Docker Swarm Basics

Docker Engine comes with ready-to-use cluster management and orchestration feature called "Swarm mode". Docker Swarm comes with a lot of features like load balancing, service discovery, multi-host overlay networking, scaling, rolling updates and declarative service definitions which can be used to define volumes, secrets, configs, networks, etc. as docker-compose files.

You can define your project components/services as a single docker-compose file and deploy it as a stack. It makes very easy to integrate automatic deployment services like Gitlab CI/CD for all of your services.

In addition to that, you can define replicas (the number of containers you want to run under a service definition) and Docker Swarm can distribute these replicas over multiple Swarm Nodes automatically if you enabled Docker Swarm on multiple servers.

Reverse Proxy and Auto Scaling problems

There are 2 main things are missing in Docker Swarm :

  1. Auto Scaling
  2. Ability to use different domain names for load balancer to serve different projects over the same external port.

If you are searching for an auto-scaling behavior, you should consider using many services/products of Cloud Providers or you should consider setting up Kubernetes which might be very time-consuming to adapt at the initial phase of your migration, if you don't already have any expertise on it. Another option is manually writing an auto-scaling algorithm based on your service metrics, which can automatically scale up or down the number of containers in your service definition without having any downtime.

Regarding the second issue, there are some good solutions. The first one is Traefik Proxy. Traefik is a reverse proxy and a load balancer as Nginx or HAProxy. But the difference is Traefik uses service discovery to dynamically configure itself to distribute the incoming traffic to specific services running behind the proxy. In other words, you set up Traefik once and it gets all the incoming requests. When you add a service to Docker Swarm, you add some configuration parameters in the service definition to enable Traefik for that service. So you don't have to change the configuration of Traefik itself to configure reverse-proxy rules for your service.

Traefik also provides SSL termination and it can also generate SSL certificates for the domains of your service automatically.

An alternative to Traefik is using the project called "Nginx-Proxy". It also automatically creates proxy configurations based on service definitions. But this feature is only available directly for single host Docker Swarm environments. If you have multiple hosts then you should check this blog post of the project owner to learn how to set up multi host service discovery with Nginx-Proxy.

Nginx-Proxy project supports additional backend related protocols like uWSGI, FastCGI which can be important features for some Python applications or PHP projects.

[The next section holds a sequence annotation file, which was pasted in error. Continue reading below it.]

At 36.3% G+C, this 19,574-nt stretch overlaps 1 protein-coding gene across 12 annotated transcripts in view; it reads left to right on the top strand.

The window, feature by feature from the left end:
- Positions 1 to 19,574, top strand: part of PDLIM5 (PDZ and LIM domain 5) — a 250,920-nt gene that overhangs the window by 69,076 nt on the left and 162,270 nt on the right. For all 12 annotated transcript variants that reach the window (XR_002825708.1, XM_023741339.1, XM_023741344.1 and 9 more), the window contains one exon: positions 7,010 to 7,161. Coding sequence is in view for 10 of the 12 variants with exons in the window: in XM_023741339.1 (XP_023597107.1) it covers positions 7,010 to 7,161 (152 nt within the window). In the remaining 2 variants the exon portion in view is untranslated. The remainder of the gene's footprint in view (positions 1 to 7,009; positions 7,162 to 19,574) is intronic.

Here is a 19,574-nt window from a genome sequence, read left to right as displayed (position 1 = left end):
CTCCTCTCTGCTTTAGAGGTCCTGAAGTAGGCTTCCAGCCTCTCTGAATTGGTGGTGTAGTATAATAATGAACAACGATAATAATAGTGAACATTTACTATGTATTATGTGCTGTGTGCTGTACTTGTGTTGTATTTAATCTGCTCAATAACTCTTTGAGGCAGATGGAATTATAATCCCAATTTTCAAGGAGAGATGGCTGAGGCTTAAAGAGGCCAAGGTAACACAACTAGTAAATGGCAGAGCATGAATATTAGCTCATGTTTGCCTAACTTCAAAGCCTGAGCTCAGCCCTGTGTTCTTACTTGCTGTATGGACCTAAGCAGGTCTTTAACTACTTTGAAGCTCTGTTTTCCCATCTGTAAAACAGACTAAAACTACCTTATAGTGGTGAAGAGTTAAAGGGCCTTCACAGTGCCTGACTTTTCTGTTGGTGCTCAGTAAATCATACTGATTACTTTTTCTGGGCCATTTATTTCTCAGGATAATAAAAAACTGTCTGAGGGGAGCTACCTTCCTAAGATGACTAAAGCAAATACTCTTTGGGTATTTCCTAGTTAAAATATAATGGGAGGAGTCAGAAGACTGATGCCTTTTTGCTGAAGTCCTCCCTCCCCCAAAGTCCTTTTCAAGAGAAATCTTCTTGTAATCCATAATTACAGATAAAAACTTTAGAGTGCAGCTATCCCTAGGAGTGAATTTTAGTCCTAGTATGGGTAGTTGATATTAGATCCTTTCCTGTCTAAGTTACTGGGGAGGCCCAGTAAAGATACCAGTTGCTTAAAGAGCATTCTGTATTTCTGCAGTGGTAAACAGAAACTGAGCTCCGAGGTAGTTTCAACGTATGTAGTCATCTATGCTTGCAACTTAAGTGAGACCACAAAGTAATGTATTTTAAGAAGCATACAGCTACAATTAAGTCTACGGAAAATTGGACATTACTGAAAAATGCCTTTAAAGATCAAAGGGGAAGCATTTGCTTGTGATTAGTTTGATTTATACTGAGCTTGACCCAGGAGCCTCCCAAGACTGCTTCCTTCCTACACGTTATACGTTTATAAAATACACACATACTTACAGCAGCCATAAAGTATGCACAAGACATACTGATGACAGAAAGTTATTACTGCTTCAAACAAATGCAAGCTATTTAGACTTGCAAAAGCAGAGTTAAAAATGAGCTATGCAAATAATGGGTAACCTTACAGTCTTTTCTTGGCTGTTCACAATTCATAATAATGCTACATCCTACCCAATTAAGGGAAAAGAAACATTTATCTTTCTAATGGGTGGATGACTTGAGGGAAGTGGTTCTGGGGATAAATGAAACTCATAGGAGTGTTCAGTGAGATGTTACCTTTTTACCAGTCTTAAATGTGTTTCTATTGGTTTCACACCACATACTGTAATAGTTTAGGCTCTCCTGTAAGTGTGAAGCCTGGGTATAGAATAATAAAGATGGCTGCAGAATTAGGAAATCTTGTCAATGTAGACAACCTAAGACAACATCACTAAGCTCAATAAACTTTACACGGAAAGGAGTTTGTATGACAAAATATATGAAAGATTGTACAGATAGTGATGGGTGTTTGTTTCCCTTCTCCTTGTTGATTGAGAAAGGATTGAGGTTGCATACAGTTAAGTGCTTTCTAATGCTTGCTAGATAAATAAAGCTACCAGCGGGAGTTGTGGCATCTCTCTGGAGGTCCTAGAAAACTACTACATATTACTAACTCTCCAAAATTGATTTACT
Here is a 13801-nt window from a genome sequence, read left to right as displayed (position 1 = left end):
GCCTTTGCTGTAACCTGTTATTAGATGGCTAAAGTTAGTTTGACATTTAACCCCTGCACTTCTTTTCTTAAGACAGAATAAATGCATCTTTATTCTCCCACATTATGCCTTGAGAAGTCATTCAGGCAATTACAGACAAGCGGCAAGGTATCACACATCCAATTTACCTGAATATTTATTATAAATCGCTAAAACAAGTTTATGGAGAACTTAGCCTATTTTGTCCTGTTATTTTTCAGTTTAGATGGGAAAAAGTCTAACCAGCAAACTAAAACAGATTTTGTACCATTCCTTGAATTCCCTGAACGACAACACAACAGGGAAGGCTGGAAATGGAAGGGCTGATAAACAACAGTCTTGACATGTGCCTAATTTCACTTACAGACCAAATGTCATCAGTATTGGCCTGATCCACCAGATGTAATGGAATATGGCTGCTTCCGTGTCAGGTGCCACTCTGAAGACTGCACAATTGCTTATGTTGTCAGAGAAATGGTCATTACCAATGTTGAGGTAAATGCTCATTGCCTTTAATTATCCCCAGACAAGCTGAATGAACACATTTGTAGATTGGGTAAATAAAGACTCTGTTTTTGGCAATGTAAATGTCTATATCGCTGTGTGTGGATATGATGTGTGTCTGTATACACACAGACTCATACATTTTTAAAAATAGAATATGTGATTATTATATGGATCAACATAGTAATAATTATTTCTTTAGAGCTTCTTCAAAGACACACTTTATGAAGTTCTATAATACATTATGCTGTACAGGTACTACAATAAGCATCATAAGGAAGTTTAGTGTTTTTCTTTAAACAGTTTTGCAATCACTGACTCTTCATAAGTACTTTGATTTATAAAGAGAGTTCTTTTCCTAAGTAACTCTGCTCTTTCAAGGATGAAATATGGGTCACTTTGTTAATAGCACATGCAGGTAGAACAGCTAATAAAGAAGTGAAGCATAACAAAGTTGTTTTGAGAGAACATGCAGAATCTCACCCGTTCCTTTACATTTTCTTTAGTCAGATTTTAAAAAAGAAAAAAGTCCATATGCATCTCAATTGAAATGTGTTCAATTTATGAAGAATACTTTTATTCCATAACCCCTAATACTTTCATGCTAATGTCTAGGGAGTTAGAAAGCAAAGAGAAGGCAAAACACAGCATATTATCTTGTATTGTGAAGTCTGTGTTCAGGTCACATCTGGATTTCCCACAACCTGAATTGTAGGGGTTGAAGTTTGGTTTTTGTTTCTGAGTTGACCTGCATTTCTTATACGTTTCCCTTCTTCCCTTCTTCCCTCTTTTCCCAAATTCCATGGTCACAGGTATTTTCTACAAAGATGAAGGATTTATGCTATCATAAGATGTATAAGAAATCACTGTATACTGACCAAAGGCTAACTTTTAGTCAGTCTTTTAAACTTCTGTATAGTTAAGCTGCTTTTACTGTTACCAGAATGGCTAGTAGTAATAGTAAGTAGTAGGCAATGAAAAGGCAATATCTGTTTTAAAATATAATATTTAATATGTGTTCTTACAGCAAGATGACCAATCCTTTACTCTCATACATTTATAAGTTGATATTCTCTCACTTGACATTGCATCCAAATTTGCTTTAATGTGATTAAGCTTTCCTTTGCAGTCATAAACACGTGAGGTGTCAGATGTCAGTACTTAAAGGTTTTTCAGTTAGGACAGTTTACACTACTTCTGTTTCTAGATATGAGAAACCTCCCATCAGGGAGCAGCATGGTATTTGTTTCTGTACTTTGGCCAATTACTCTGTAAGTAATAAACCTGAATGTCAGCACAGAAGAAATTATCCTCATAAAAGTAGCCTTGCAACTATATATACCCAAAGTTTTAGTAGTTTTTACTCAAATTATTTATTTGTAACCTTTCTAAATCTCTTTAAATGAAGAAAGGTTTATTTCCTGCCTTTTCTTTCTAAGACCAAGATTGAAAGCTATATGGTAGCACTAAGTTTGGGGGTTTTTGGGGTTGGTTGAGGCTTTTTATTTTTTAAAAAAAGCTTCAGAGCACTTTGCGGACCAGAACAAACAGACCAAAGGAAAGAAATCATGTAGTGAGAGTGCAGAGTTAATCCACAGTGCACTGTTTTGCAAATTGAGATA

Lastly, to solve the same problem you can check out "Docker Flow Proxy" which uses HAProxy under the hood. They have several tutorials in their web site about setting it up with Docker Swarm. It also solves the problem of reverse proxy and provides similar features as Traefik and Nginx-Proxy.

Deployment and zero downtime

If you are new to containers and tried to deploy your project as a single Docker image to a production environment, you quickly realize you need something for easy deployment. Running docker run ... commands in the production is not a good approach. At that step, you definitely need something like AWS Elastic Beanstalk, Fargate or GCloud Cloud Run or any similar service/product to handle all the deployment headaches for you.

And not all projects can be single Docker images which can run independently. Eventually, you have to combine a few containers together (database, api, frontend, etc.) to actually define your project as a combination of services. At that stage, you probably start using docker-compose files. But running docker-compose up is not much different than running docker run .... Even you set up CI/CD which can automatically run commands for you, you will probably face downtimes while updating services. (Cloud products can also solve this of course).

Docker Swarm solves this deployment problem automatically. You can create service definitions as separate docker-compose files  or you can combine all the services in a single docker-compose.yml. In both cases, by using Docker Swarm you can define a "stack" which contains all the services/containers of your project and deploy any of them by using the same stack name.

docker stack deploy -c docker-compose.yml myProjectStack

If you have, for example, 3 different services like api, postgres, frontend each having separate docker-compose files : api.yml, postgres.yml, frontend.yml, you can separately deploy them to the same stack :

docker stack deploy -c api.yml myProjectStack
docker stack deploy -c postgres.yml myProjectStack
docker stack deploy -c frontend.yml myProjectStack

This gives freedom to update and manage services belongs to the same project in different git repositories with separate CI/CD pipelines.